1.

A bus filled with a high school music group stopped at
Blaise's Bistro. The director, a budding mathematician,
noticed the menu board at the Bistro and quickly assured her
assistant that at least one of the 8 sodas listed on the
board would be ordered at least 4 times by the student
musicians. Naturally, the director assumed that each student
would order exactly one soda from the list.
What is the minimum number of students that must be in
this music group?
Suppose that none of the 8 sodas is ordered four
times or more. It is possible that all 8 varieties
were ordered three times each, requiring 24
students. A 25th student, however, would force the
fourth order of one of the sodas, by the Pigeonhole
Principle. Therefore, the minimum number of
students in the group is 25.


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2.

North American radio stations must adhere to specific
guidelines when selecting the call letters for the station
name.
 The name must contain either three or four letters of
the alphabet.
 The name must begin with a W or a K.
How many different radio station names are possible under
these restrictions?
Consider two disjoint cases.
Case I: 3 letters in the name
In this case, there are 2 choices for the first
letter and 26 choices for each of the second and
third letters. Each choice is independent so by the
multiplication principle, there are 2*26*26
possible 3letter names.
Case II: 4 letters in the name
In this case, there are 2 choices for the first
letter and 26 choices for each of the second,
third, and fourth letters. Each choice is
independent so by the multiplication principle,
there are 2*26*26*26 possible 4letter names.
Because the cases are disjoint, we add the
results of the two cases to determine the total
number of names that are possible.
2*26*26 +
2*26*26*26 = 1352 + 35,152 = 36,504


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3.

Consider the letters in the word SIMULATE.
 (a) How many rearrangements are there of these
letters?


 (b) How many rearrangements exist if the threeletter
sequence SIM must be kept together as it appears?

Consider the chunk SIM as one unit. We now
have 6 units to permute. This is just
P(6,6)=6!

 (c) How many rearrangements exist if each must begin
and end with a vowel?

Within the 8 places for letters, place the
first and last to assure they are vowels. There
are 4 vowels to choose from for the first and 3
for the last. This is P(4,2).
Now place the remaining 6 letters. This can
be done in P(6,6) ways.
Because each of the possible firstlast vowel
arrangements can be matched with the P(6,6) ways
to place the remaining letters, we multiple the
two results.
This results in P(4,2)*P(6,6) ways to
rearrange the letters with a vowel in the first
place and a vowel in the last place.

 (d) From the 8letter set, how many 5letter subsets
exist?

This is just a combination of 5 from 8:
C(8,5).


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4.

Using the set {A,B,C}, what fraction of all 5letter
words that can be created contain exactly one A?
There are a total of 3*3*3*3*3 = 243 5letter
words that can be made.
To determine the number of words with exactly
one A, we note that there are 5 places for the one
A. That is, an A can and must be placed in one of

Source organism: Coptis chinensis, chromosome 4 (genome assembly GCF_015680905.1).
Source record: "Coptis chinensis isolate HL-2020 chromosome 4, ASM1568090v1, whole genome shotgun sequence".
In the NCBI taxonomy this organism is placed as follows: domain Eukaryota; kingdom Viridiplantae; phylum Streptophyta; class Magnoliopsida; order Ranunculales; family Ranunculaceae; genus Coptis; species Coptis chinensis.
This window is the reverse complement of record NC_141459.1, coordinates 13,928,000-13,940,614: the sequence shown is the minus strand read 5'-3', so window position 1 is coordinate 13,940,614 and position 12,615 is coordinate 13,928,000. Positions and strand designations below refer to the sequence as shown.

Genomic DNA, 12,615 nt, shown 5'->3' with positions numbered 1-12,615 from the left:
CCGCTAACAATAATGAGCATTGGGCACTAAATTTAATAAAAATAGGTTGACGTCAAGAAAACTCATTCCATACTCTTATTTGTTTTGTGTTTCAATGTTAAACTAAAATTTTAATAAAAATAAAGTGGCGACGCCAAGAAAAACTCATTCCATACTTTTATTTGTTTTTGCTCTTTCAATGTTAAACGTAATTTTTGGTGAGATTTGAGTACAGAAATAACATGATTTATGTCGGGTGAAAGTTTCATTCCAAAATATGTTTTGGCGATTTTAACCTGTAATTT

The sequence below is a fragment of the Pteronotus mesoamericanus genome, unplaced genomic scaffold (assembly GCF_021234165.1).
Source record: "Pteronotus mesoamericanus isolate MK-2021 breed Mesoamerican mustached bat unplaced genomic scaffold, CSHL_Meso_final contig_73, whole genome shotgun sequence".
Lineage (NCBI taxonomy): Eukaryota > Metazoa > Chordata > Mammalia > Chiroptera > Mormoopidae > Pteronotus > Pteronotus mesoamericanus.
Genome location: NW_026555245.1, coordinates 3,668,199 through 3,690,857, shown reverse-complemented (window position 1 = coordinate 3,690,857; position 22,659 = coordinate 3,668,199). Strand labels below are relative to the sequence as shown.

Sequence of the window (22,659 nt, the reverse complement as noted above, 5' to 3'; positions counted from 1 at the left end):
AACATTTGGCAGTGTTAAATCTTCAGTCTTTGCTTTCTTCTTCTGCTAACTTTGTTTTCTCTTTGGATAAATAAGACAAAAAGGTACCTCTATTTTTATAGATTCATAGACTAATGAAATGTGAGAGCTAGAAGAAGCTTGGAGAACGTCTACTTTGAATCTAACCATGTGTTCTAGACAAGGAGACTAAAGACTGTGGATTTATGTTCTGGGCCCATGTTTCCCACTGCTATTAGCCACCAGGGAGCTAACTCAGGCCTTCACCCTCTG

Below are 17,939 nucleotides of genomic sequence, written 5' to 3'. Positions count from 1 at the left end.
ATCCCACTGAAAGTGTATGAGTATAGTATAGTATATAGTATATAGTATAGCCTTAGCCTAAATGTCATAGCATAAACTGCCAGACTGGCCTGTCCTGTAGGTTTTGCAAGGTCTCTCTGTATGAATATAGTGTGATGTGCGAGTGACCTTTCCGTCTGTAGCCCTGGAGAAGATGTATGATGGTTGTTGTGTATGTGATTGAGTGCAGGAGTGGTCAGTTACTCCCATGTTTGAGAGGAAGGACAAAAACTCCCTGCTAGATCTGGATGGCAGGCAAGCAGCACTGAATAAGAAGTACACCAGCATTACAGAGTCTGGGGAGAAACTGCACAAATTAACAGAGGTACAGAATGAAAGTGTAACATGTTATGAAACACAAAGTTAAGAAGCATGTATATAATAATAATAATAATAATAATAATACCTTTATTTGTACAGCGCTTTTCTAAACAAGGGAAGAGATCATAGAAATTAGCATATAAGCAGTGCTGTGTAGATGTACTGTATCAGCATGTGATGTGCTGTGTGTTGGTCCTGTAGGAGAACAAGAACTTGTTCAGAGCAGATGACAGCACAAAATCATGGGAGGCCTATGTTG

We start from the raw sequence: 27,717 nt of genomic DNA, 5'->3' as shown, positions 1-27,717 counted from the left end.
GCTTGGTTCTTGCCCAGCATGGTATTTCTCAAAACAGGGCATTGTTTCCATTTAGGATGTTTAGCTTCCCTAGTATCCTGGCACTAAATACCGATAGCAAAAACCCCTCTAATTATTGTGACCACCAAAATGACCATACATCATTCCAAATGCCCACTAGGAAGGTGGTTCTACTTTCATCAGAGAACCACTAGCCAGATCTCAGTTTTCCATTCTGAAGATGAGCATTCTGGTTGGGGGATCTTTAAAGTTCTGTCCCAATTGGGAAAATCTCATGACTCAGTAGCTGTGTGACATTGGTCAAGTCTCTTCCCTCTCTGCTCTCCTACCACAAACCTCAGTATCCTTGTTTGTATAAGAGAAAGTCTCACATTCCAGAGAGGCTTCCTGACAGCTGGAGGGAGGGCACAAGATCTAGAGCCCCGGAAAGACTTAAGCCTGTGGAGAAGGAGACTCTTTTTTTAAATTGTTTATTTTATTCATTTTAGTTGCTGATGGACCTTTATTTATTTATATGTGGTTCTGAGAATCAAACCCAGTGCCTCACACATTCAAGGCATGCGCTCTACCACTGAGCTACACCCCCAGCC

the five positions in the word. There remain 4
places and for each there are two choices. This
results in 5*2*2*2*2 or 80 possible 5letter words
that contain exactly one A.
This results in 80/243 as the fraction of all
5letter words, from the set {A,B,C}, that contain
exactly one A.


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5.

Al and Bobbie are in a group of 12 students. Three teams
of 4 students are to be created from the group of 12. Among
all possible threeteam sets, how many ways exist for Al and
Bobbie to be on different teams?
There are 3*2 = 6 ways to place Al (A)
and Bobbie (B) onto two different teams from the
three teams being created. Although not necessary,
you can think of the teams with names RED, BLUE,
and GREEN, and count the possible ways A and B
could be placed onto two different teams.
Now that each of A and B are in a designated
team, choose from the remaining students to fill
out the teams. From the 10 remaining students,
choose 3 to fill out the team A is on. This can be
done in C(10,3) ways. Now from the 7 remaining
students, choose 3 to fill out the team B is on.
This can be done in C(7,3) ways. Finally, place the
remaining 4 students on the third team, the one
that neither A nor B is on.
This results in 6*C(10,3)*C(7,3) ways to meet
the conditions of the problem.


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6.

Complete ONE of the two problems listed below.
I. Show an algebraic proof that
C(a,c)*C(ac,bc) = C(a,b)*C(b,c) for
a>=b>=c.
The strategy to use here is to represent each
combination expression using factorial notation and
through simplification, show that the leftside
product is equivalent to the rightside
product.
The final expressions in [1] and
[2] above are equivalent, thereby showing
that C(a,c)*C(ac,bc) = C(a,b)*C(b,c).
This completes the required algebraic proof.

II. Determine the smallest natural number n that
assures
We have shown in class that ,
so our goal is to determine the smallest natural
number n so that . We first manipulate the
inequality:
Using conventional methods for solving equations
(complete the square or use the quadratic formula
on [4], carry out a guessandtest on
[3], graph the expression on the LS of
[4] and look for xaxis intercepts, use a
CAS SOLVE routine,
and so on), we determine that the required natural
number n is 1414.


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